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Everything you need to know about back pain and its prevention.

According to the EPISER study of the Spanish Society of Rheumatology (SER), approximately 80% of the population suffers back pain at some time in their lives. Furthermore, in the last 30 years, in Western societies, disability associated with low back pain has become a major health problem, which transcends individual, health, occupational, economic and social issues. This highlights the complexity of its causes and, therefore, of its possible solutions.

Whether or not low back pain is strictly a medical problem, it undoubtedly needs to be treated properly and help to understand its pathophysiology. Although in the vast majority of cases, the cause of low back pain (80%) cannot be attributed to any specific injury, in this post we will cite many of the causes that can contribute to its development, the importance of avoiding its chronification and, with it, education for its prevention in terms of health.

From acute to chronic pain.

While it is true that we are familiar with the term chronic pain, we know little about its origin. For acute pain – generated suddenly – to become chronic pain, it must persist for at least three months. This leads to changes in the central nervous system which explains the establishment of pain and its chronicity. That is why it is so important to raise awareness in the prevention of chronic pain and, with it, to educate for the adoption of good postural practices, physical-sports recommendations and treatments that allow us to avoid or slow down the arrival of chronic episodes, in our case, of the lumbar area.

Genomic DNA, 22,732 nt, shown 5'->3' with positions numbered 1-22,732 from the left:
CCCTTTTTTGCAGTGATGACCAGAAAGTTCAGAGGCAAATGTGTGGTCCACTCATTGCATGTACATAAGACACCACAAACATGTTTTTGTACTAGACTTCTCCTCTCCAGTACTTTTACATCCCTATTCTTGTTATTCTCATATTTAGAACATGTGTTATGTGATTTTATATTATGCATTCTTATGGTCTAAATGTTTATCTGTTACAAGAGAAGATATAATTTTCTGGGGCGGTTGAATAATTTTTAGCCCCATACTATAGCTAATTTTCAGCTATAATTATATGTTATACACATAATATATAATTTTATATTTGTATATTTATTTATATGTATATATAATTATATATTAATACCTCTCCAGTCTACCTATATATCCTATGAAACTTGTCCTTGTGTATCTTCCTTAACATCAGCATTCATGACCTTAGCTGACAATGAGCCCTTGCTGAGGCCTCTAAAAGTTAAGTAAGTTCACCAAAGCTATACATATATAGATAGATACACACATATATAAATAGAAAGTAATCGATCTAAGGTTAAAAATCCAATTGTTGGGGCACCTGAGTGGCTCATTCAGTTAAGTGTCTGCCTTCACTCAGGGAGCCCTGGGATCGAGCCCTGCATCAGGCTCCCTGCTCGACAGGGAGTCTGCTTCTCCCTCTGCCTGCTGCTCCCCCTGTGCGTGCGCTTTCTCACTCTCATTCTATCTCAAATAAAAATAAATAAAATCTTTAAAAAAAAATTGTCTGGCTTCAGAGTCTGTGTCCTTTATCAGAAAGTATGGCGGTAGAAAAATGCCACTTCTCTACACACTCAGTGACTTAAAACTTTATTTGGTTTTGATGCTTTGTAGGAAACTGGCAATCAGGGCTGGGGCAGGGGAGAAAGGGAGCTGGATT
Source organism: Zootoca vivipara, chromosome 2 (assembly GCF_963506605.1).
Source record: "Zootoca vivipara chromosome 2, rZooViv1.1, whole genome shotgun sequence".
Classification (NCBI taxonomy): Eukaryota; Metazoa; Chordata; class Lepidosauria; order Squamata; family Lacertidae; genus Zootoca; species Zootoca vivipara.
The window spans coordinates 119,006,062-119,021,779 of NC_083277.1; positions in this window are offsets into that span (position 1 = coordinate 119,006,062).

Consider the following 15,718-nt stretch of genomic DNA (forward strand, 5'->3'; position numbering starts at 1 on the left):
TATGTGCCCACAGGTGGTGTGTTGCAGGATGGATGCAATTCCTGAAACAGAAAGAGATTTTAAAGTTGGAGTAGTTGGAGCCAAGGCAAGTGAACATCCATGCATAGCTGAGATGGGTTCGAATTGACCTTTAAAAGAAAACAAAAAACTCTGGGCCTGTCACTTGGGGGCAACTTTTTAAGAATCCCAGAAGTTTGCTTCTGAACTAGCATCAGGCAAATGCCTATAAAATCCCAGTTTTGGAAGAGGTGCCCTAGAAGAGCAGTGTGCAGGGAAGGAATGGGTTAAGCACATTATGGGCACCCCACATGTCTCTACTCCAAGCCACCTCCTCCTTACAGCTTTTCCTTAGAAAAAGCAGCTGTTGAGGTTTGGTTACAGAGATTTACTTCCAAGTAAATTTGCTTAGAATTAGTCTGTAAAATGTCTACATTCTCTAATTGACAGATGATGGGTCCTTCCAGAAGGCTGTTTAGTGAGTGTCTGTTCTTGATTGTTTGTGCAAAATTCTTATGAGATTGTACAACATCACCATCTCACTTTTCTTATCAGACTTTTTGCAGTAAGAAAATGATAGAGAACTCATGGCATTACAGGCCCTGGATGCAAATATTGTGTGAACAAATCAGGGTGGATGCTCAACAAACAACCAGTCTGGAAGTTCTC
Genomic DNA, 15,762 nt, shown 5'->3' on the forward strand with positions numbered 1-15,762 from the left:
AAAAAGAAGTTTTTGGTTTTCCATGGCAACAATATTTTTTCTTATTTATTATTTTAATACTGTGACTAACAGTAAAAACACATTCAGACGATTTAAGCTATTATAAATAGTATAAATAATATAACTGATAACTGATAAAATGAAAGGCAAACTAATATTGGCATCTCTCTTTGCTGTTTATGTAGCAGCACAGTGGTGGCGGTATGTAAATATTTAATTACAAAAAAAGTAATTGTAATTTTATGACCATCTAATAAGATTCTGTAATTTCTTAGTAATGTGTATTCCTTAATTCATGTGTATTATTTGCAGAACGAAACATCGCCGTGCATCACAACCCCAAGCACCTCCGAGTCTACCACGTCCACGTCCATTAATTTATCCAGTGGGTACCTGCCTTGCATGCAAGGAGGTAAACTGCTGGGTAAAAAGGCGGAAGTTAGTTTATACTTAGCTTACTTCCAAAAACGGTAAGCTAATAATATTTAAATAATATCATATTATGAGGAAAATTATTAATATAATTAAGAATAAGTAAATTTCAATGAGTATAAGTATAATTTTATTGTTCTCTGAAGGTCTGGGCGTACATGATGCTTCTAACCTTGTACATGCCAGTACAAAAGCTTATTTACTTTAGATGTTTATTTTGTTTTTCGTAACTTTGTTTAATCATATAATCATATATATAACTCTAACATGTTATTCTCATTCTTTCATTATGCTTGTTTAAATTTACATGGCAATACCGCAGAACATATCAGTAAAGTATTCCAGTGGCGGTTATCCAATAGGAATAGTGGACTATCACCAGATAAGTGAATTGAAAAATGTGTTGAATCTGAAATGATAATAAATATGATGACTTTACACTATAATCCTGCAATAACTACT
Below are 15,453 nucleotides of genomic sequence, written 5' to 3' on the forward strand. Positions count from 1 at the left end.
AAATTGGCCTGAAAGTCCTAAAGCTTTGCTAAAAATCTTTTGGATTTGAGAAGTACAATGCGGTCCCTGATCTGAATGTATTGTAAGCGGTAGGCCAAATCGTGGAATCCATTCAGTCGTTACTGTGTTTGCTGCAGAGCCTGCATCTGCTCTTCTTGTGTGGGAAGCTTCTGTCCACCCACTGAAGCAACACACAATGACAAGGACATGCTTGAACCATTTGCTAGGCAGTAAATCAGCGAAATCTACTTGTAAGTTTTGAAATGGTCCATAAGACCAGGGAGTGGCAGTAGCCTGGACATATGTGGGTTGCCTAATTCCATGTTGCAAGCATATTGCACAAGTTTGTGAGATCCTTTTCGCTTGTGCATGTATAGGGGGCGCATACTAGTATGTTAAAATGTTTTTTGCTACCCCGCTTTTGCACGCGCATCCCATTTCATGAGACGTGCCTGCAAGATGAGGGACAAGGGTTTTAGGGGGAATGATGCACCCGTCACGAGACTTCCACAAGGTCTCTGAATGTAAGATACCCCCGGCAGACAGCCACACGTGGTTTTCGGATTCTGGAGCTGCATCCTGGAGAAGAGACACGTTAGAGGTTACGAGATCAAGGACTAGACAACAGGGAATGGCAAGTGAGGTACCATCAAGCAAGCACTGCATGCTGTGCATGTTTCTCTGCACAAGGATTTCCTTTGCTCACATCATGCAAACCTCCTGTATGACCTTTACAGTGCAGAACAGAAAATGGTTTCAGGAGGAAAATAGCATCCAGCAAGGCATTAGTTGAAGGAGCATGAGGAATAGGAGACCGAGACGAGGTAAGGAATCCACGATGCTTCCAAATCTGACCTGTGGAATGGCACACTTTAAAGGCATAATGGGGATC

Origin of low back pain.

Let’s focus on back pain in the lower back. Low back pain, also called lumbar pain or lumbago, is pain located in the lower back, corresponding to the lumbar area of the spine and affecting some part of the area extending from the lowest part of the back ribs to the lowest part of the buttocks, with or without involvement of the lower limbs.

To begin to be aware of good habits related to the prevention of low back pain, the first thing to do is to identify its possible origins:

Do we know what they are?

Low back pain can appear for a wide range of causes such as:

  • A forced posture adopted repeatedly or for a prolonged period of time.
  • A precise movement made in an abrupt manner.
  • A fall or direct blow that affects the biomechanics of the locomotor system.
  • Handling heavy loads.

All these causes have a direct repercussion on the back and manifest themselves immediately or with a certain delay as a very localized pain in that specific part of the back.

However, there are other, less well-known reasons. It should be pointed out that one of the most important reasons highlighted by the EPISER prevalence study is the fact of suffering from osteoarthritis of the knee, which we will discuss in a future post. On the other hand, this same study does not support the general belief that osteoporosis is a direct cause of back pain in general and low back pain in particular, in the absence of vertebral fractures. Although bone health is relevant, no significant relationship has been found between densitometric values in the osteoporotic range and low back pain.

Low back pain and lifestyles.

Although it is true that the origin of this problem is varied, its prevalence in today’s society is motivated to a greater extent by the increasingly sedentary lifestyle, mainly in the working population who claim not to have time to practice any type of physical activity. According to data from the National Health Survey (ENS) carried out on a population sample of working people, 41.9% of the working population analyzed does not exercise in their free time. If to the lack of physical exercise we add an excess of sedentary practice that is accentuated by teleworking, the growing tendency to overweight is more than justified. This has a direct impact on the distribution of weight in our body, causing a lumbar overload and generating, ultimately, pressing health problems.